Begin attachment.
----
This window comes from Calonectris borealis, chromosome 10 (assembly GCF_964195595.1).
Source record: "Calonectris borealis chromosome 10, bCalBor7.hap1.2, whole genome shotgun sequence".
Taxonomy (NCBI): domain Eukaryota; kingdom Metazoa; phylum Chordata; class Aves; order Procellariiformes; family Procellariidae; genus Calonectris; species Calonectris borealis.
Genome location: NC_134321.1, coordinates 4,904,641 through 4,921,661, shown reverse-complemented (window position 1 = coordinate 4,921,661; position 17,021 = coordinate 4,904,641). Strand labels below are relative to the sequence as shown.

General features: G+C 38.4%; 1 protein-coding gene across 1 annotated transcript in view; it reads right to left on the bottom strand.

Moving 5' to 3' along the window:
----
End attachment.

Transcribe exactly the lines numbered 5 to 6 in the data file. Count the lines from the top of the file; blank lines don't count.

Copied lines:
General features: G+C 38.4%; 1 protein-coding gene across 1 annotated transcript in view; it reads right to left on the bottom strand.

Moving 5' to 3' along the window: